Article

Basques formed a minority ethnic group whose diaspora had a significant impact on the history of colonial Latin America. Basques from the four Spanish or peninsular Basque territories—the Lordship of Vizcaya, the provinces of Álava and Guipúzcoa, and the Kingdom of Navarra—migrated to the New World in significant numbers; the French Basques were also prominent in the Atlantic, particularly in the Newfoundland fisheries. The population density of the Basque Atlantic valleys, which was the highest of any region in Spain, was an important factor that encouraged emigration. And, in response to demographic pressure, in the second half of the 15th century most villages and towns adopted an impartible inheritance system that compelled non-inheriting offspring to seek their fortunes outside the country. Castile was the immediate choice for the Basque émigré, but after 1492 America gradually became an attractive destination. Outside their home country, their unique language and sense of collective nobility (hidalguía universal) were to become two outstanding features of Basque cultural identity. The Basques’ share of total Spanish migration to the New World increased significantly in the second half of the 17th century. By the 18th century they were one of the largest and most influential peninsular regional groups in America. The typical Basque émigré was a young, single man aged between fifteen and thirty. In the New World they left their mark in economic activities that their countrymen had developed in their homeland for centuries: trade, navigation, shipbuilding, and mining. Furthermore, Basques’ collective nobility and limpieza de sangre (blood purity) facilitated their access to important official positions.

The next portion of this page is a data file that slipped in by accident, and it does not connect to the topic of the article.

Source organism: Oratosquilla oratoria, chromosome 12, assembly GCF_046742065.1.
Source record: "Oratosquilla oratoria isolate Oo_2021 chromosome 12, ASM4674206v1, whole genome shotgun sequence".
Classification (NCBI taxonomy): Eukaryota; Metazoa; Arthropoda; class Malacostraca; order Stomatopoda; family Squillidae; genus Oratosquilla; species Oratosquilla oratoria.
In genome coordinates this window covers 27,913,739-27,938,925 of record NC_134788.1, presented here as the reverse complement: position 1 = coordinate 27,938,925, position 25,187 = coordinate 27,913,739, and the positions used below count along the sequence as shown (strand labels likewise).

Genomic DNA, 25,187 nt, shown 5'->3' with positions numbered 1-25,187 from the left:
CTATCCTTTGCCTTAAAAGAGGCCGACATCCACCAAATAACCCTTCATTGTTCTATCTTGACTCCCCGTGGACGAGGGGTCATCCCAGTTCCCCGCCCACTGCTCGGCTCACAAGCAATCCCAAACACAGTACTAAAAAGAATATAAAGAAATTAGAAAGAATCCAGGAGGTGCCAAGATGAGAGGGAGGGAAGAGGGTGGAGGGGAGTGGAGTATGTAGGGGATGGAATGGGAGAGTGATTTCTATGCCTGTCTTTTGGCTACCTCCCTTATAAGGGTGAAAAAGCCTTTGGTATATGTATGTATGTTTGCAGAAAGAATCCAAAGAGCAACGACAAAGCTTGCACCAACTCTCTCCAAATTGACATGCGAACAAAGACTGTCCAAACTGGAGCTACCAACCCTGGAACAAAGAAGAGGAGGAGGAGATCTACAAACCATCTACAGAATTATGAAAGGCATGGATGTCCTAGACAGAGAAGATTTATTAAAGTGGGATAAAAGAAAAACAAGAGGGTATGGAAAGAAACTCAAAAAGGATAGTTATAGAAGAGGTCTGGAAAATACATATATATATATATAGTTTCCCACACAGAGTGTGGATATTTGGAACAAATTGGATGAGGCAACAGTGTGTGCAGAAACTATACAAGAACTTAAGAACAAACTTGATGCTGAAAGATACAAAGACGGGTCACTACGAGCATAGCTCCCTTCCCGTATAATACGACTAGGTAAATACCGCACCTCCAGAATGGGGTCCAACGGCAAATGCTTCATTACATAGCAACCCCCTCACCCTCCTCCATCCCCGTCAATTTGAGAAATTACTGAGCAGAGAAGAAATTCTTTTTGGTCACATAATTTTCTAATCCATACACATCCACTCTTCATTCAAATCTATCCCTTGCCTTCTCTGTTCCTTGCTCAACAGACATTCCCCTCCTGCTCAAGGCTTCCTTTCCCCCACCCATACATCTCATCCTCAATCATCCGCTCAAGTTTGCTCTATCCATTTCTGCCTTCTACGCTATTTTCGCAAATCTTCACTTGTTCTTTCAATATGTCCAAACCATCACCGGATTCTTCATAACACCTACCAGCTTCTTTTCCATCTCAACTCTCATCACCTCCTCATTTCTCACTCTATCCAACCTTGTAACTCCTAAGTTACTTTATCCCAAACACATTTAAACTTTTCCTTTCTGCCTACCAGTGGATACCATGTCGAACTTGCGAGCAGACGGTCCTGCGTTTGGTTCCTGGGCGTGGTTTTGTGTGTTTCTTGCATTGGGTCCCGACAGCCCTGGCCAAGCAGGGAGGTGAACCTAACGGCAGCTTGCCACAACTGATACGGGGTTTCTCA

Article

Severo Martínez Peláez is the most important figure in the founding of contemporary Guatemalan historiography. His work, in particular La patria del criollo (The Homeland of the Criollo), has been viewed by historians as a starting point for advancing the reconstruction of Central American history. Additionally, his work continues to have a broad readership, who consider it a factor in understanding the present. His contributions are essential to the understanding of the colonial period in Latin America, including debates that inspired his theses concerning the character of society in that period and his historical views on indigenous peoples. Like other thinkers of the 1960s and 1970s, his focus was primarily on economic and social history, in particular class struggles. Therefore, it is necessary to understand the intellectual, political, social, and even personal conditions relevant at the time he was writing in order to thoroughly understand and appreciate his work.

Article

Between the arrival of Columbus and the last slave voyage to Cuba in the 1860s, over 12 million enslaved Africans were carried and sold in the Americas. Brazil received almost half of all these captives, most of them during the colonial period. An efficient slave-trading system allowed slavery to become a major force in the development of Portuguese America. The institution became pervasive throughout the colony in the three centuries comprising the colonial era, with important differences across time and space. Some of the major exports produced by African slaves in Brazil, such as sugar, tobacco, and gold, had various global impacts. They also stimulated important domestic developments, such as the creation of internal markets and the growth of cities like Salvador and Rio de Janeiro, with African slaves playing essential roles everywhere. Moreover, the history of African slavery became intertwined with the history of native Brazilians in peculiar ways.

Article